The tickets say the doors open at 6:30. My mind says, Get there at 1 PM. Meeting somewhere in the middle, Eddie and I decided that we could get to the city to hop on the line around 4:30 or 5. We'd get there, see where the line was forming, get something to eat, and go back.
I'm not the craziest person in the world. When we got there to check out where the line would be, there was already a line. We found the line for the theater quickly thanks to a passerby who heard me saying, I'm not sure where it is....and he jumped in and said, Where you headed? without stopping. Eddie said, The theatre, and as the guy flew down one flight of stairs, he pointed up another and said, Go there!
It was a day of nice people in New York.
Once we saw three gated areas already filled with people, we quickly grabbed a bag of M&Ms from a food stand and hopped on the very end of the covered line. The sleet, snow, and rain was coming down hard and the wind whipped through with a chill. Security, seeing that the line was about to double in length in about five minutes, began making the gates wider and asking everyone to huddle in to get people out from the sleet, snow, and rain. See? Nice.
Not nice were the very annoying people who were in a big group but scattered throughout the cage we were in. Eddie and I were smack dab in the middle and seemed to be the only people who had no wiggle room. Everyone else was on a cell phone, shouting across everyone at each other, or getting off and on the line with fast food. The tickets say No Cell Phones, yet everyone had a phone. If that's how they planned to enforce the rules, I could have brought a weapon, too, since the tickets say No Weapons Of Any Kind.
When Security decided to let some of us in the last cage to move into the middle cage, I almost got trampled by old ladies. Eddie and I also got caught behind the large family group because they were standing right between us and the opening to go through while yelling behind and over us, Aunt Beth! Aunt Beth! We're going!
Friggin Aunt Beth! She didn't get her ass in gear and no one went anywhere, including us. The next time the guard came over to let more people through, he instructed, Make sure you are with your group now so that you can be together as you go through. Thank you. I don't know if Aunt Beth made it because Eddie and I maneuvered around the family and got to the second gate.
All of this was moot because in a few more minutes, they made one big cage to get people out of the rain. And then we started heading in well before 6:30, which was really nice of them to do since the rain was still coming down and the temperature hovered around 30 / wind chilled to 20.
Inside was much like being outside except without wind. We were on a line with people who didn't quite understand what being on a line meant. Since we were inside, we were guaranteed seats. That meant nothing to the four old ladies near us who were complaining to each other about who was in front of them and who was behind them and how people who were supposed to be behind them got in front of them.
The thankful distractions were the monitors that showed the current taping going on while we waited for the next set and the ushers who were showing people where the bathrooms were. Whenever we guessed what the puzzle was on the monitors, the ushers would clap and cheer. Nice people.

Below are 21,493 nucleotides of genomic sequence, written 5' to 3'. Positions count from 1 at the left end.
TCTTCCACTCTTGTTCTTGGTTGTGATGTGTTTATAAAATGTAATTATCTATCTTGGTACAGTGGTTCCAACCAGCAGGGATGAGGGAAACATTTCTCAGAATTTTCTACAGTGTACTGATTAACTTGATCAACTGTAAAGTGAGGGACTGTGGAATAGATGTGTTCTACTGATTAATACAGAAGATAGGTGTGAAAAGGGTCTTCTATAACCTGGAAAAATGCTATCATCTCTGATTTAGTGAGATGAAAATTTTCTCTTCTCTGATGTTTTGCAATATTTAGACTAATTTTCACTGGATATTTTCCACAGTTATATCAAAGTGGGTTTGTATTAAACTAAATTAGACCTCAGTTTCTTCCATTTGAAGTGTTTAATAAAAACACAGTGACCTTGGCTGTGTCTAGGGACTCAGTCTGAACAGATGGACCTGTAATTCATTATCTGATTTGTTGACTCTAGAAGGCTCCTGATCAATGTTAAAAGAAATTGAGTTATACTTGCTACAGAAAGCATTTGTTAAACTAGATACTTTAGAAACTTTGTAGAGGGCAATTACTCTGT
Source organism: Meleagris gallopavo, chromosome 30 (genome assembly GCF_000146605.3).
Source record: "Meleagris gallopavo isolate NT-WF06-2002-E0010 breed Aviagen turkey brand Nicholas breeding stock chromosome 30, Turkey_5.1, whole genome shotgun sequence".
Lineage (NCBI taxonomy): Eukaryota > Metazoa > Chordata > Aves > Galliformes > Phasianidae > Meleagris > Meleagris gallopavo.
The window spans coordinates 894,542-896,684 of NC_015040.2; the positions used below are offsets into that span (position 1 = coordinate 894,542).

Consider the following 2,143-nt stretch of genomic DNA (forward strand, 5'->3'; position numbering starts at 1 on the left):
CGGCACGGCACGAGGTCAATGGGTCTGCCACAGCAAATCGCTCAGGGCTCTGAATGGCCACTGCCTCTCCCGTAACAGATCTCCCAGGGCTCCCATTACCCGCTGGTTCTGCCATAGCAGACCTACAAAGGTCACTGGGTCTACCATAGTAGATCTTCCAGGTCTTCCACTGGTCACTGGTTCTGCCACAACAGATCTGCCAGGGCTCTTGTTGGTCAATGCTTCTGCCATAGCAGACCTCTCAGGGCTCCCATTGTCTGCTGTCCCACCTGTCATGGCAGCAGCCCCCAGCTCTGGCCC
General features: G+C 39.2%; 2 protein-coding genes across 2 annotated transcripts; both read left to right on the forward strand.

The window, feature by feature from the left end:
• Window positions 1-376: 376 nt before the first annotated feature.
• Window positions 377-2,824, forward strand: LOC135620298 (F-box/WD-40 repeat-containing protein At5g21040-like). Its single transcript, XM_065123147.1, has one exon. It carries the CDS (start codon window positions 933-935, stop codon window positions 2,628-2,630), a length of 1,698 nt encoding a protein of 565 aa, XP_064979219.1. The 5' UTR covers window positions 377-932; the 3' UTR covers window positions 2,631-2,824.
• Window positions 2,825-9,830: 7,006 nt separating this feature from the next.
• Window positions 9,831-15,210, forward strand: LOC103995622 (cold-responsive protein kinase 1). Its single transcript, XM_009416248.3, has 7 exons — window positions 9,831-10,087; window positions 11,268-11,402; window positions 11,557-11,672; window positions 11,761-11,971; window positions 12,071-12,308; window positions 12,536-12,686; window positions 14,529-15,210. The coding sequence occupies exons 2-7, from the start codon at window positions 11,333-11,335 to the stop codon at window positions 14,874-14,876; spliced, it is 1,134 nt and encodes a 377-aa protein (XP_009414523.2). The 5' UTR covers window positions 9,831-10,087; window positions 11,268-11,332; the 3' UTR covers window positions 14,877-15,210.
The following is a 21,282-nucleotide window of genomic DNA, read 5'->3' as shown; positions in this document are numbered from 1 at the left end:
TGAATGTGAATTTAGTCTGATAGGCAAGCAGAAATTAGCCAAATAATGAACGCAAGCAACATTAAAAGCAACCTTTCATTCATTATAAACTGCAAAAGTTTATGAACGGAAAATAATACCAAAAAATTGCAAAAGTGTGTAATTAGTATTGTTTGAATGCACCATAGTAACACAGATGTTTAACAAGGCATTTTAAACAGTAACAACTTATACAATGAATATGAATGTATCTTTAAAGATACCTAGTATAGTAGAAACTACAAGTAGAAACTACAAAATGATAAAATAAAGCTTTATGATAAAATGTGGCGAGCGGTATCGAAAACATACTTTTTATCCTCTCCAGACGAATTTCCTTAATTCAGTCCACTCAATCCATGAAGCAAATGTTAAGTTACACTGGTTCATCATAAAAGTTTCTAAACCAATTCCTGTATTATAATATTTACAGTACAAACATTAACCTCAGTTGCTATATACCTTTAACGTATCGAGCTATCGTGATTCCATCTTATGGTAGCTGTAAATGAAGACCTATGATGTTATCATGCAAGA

Then Eddie made a friend. One of the puzzles was really long and the category was something like Proper Names. A contestant bought an O and Eddie said, It's all the people on Friends--Chandler, Monica, Joey, Phoebe, Rachel, and Ross. One of the old ladies was like, Oh, yes, it's the Friends--you're good. What kind of hussy hits on a man who's standing there with his wife? Thankfully, she went to the bathroom with her friend; the other two promised to save their spots in line.
One of the Wheel Of Fortune people called for our attention, instructing us to walk slowly and follow her without trampling her. We knew she worked for Wheel because she was wearing a pin shaped like the wheel and it lit up all glittery!
Then we started moving and the two ladies left on line panicked. How would their friends find them? The nice usher caught up to the ladies and promised to bring their two friends up to find them. See how nice people are?
More standing. More waiting. Literally two hours. The older people around us were starting to cramp up. I'm in pretty good shape and my back was hurting. It was a long wait. The only people who seemed unaffected by this standing around forever were the children--many of whom looked to be under 8 even though the tickets say No Children Under 8 Allowed--and the scattered family who were walking up and down the line, finding each other, on the phone with each other. Seriously.
When we finally got into the theatre, it all became so real. There was the board! There was the wheel! There were the podiums for the contestants! There was the NYC set complete with the skyline and the Brooklyn Bridge and the Statue of Liberty!
We filled in the seats where the Wheel Of Fortune audience wranglers told us to go. Who sat next to us? The four old ladies. They practically fell asleep as soon as they sat down. They'd been there since 2 PM, you know--eating, window shopping, and then waiting on line. I guess on the inside, I'm an old lady since I'd wanted to get there even earlier. When we settled in, the woman behind us dropped her umbrella under Eddie's chair and he handed it back to her. A minute later, she stuck her head between us and asked if we could switch seats because Eddie's head was in the way. Being that it was Nice Person In New York City Day, we switched for her, realizing a few hours later, hey why didn't she switch with whomever she was with? But we're nice and we could still see so it didn't matter.